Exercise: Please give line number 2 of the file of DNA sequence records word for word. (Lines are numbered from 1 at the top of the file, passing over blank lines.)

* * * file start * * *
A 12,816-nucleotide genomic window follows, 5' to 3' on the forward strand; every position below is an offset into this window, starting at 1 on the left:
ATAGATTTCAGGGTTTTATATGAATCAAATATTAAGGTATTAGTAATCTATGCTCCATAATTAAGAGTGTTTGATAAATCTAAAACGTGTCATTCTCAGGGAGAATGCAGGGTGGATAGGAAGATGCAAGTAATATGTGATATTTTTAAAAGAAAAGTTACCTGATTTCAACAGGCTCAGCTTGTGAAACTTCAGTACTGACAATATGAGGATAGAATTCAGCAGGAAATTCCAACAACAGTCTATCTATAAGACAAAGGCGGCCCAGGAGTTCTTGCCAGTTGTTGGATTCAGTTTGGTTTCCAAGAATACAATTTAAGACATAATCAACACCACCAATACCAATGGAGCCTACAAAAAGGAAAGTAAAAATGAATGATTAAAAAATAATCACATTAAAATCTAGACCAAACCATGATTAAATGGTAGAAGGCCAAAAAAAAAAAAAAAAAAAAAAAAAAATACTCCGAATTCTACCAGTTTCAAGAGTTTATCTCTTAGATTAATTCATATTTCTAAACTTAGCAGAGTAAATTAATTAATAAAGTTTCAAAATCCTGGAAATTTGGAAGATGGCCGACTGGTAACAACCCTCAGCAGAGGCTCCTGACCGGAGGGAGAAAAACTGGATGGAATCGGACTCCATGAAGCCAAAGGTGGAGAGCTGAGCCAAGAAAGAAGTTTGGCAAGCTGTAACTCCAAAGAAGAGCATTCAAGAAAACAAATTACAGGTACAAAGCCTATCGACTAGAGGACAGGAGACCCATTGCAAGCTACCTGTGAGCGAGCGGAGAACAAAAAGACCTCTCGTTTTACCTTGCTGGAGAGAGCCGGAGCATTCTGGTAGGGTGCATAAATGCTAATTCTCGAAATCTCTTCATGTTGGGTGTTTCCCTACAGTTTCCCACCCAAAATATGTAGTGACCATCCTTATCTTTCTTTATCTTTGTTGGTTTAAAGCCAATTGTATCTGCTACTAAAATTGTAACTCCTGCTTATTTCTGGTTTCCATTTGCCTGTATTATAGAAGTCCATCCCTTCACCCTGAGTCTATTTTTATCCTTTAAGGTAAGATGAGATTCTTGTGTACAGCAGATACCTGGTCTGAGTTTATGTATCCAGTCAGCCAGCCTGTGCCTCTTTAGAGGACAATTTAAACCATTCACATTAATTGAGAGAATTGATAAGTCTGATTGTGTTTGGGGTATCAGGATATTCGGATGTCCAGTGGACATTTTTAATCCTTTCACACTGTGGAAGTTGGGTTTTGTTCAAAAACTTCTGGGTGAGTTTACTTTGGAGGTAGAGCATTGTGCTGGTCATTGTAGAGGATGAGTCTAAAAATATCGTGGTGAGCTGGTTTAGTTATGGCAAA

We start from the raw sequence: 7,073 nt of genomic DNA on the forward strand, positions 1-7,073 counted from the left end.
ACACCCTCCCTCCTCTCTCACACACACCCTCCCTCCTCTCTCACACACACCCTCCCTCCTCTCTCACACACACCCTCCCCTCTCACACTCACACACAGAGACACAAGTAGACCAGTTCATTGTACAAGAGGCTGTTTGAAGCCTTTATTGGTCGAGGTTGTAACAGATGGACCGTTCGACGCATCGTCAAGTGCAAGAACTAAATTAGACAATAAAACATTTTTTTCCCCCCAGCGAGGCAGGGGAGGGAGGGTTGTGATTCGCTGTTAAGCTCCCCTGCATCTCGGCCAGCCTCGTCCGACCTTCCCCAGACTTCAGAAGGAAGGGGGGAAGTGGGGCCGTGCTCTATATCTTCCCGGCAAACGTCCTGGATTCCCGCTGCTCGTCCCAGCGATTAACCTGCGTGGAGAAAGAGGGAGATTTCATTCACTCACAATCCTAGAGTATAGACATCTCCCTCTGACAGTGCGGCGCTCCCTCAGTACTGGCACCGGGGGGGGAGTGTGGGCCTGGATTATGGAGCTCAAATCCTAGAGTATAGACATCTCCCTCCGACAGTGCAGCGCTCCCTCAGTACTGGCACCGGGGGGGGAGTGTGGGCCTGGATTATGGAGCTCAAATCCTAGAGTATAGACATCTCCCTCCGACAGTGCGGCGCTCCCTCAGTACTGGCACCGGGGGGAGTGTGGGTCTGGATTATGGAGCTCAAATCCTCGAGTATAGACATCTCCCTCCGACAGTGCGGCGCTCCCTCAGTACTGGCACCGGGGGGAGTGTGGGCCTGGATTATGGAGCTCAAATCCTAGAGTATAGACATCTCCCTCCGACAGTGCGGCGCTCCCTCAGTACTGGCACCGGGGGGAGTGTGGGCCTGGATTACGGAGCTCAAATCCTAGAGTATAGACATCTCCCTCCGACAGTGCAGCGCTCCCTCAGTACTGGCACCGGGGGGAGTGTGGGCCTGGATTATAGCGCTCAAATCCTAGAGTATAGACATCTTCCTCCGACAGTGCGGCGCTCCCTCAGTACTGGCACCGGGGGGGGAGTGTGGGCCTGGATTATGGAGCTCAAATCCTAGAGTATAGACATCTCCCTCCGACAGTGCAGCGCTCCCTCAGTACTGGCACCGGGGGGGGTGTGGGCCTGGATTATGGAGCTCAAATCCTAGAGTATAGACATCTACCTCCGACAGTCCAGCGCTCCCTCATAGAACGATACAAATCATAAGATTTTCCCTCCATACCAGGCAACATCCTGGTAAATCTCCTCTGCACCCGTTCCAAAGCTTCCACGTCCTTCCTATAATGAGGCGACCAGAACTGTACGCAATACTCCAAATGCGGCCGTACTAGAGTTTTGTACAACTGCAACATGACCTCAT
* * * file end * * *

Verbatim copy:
ATAGATTTCAGGGTTTTATATGAATCAAATATTAAGGTATTAGTAATCTATGCTCCATAATTAAGAGTGTTTGATAAATCTAAAACGTGTCATTCTCAGGGAGAATGCAGGGTGGATAGGAAGATGCAAGTAATATGTGATATTTTTAAAAGAAAAGTTACCTGATTTCAACAGGCTCAGCTTGTGAAACTTCAGTACTGACAATATGAGGATAGAATTCAGCAGGAAATTCCAACAACAGTCTATCTATAAGACAAAGGCGGCCCAGGAGTTCTTGCCAGTTGTTGGATTCAGTTTGGTTTCCAAGAATACAATTTAAGACATAATCAACACCACCAATACCAATGGAGCCTACAAAAAGGAAAGTAAAAATGAATGATTAAAAAATAATCACATTAAAATCTAGACCAAACCATGATTAAATGGTAGAAGGCCAAAAAAAAAAAAAAAAAAAAAAAAAAATACTCCGAATTCTACCAGTTTCAAGAGTTTATCTCTTAGATTAATTCATATTTCTAAACTTAGCAGAGTAAATTAATTAATAAAGTTTCAAAATCCTGGAAATTTGGAAGATGGCCGACTGGTAACAACCCTCAGCAGAGGCTCCTGACCGGAGGGAGAAAAACTGGATGGAATCGGACTCCATGAAGCCAAAGGTGGAGAGCTGAGCCAAGAAAGAAGTTTGGCAAGCTGTAACTCCAAAGAAGAGCATTCAAGAAAACAAATTACAGGTACAAAGCCTATCGACTAGAGGACAGGAGACCCATTGCAAGCTACCTGTGAGCGAGCGGAGAACAAAAAGACCTCTCGTTTTACCTTGCTGGAGAGAGCCGGAGCATTCTGGTAGGGTGCATAAATGCTAATTCTCGAAATCTCTTCATGTTGGGTGTTTCCCTACAGTTTCCCACCCAAAATATGTAGTGACCATCCTTATCTTTCTTTATCTTTGTTGGTTTAAAGCCAATTGTATCTGCTACTAAAATTGTAACTCCTGCTTATTTCTGGTTTCCATTTGCCTGTATTATAGAAGTCCATCCCTTCACCCTGAGTCTATTTTTATCCTTTAAGGTAAGATGAGATTCTTGTGTACAGCAGATACCTGGTCTGAGTTTATGTATCCAGTCAGCCAGCCTGTGCCTCTTTAGAGGACAATTTAAACCATTCACATTAATTGAGAGAATTGATAAGTCTGATTGTGTTTGGGGTATCAGGATATTCGGATGTCCAGTGGACATTTTTAATCCTTTCACACTGTGGAAGTTGGGTTTTGTTCAAAAACTTCTGGGTGAGTTTACTTTGGAGGTAGAGCATTGTGCTGGTCATTGTAGAGGATGAGTCTAAAAATATCGTGGTGAGCTGGTTTAGTTATGGCAAA